Morning Links: The Flâneur Edition

Edouard Manet, ‘Jeune dame en 1866, dite aussi la femme au perroquet1866.’ (Courtesy The Metropolitan Museum of Art, Dist. RMN / image of the MMA)

“Impressionism and Fashion,” and exhibition at the Musée d’Orsay explores how people dressed during the age of Impressionism, in particular highlighting the advent of the “flâneur,” the urbane connoisseur of the street. [ArtDaily]

Italy abandons search for lost Da Vinci due to political reasons. [Discovery]

The director of Modern Art Oxford, Michael Stanley, has died. [The Art Newspaper]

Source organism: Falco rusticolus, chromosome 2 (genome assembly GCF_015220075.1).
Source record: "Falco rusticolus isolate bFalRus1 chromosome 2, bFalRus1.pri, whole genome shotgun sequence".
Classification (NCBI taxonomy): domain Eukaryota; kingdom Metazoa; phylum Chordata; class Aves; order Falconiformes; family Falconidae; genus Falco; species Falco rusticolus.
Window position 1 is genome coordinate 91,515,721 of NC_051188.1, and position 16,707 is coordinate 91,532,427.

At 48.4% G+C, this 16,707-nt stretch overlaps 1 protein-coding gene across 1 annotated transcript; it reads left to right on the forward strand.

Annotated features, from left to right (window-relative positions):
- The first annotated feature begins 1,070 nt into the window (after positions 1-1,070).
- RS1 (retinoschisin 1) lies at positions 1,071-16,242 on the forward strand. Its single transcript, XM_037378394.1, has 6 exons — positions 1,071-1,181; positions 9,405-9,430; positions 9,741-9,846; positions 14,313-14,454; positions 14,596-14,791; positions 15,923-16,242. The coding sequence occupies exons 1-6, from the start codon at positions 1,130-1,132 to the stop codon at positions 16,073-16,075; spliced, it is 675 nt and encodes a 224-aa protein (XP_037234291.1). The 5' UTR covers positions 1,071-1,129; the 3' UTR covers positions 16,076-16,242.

One year after Pacific Standard Time, the Getty initiative that organized 65 museum shows exploring art after WWII in Southern California, Jori Finkel takes a look at the event’s pros and cons. [L.A. Times]

Printed Matter held a panel over the weekend about Prince v. Cariou, the ongoing legal battle about Richard Prince’s “Canal Zone” with Joy Garnett, Greg Allen, and Chris Habib. It’s archived online, and well worth a listen! [Internet Archive]

A wine auction in Hong Kong set no less than 88 world records—47 in the Champagne category. [ArtDaily]

Scene & Herd hits ArtRio. [Artforum]

A look inside the homes of some of the U.K.’s starchitects. [The Guardian]

Danh Vo brings the Statue of Liberty—in pieces—to Chicago. [NYT]

A new book looks back at the history of graphic design. [WSJ]

Morning Links: The Flâneur Edition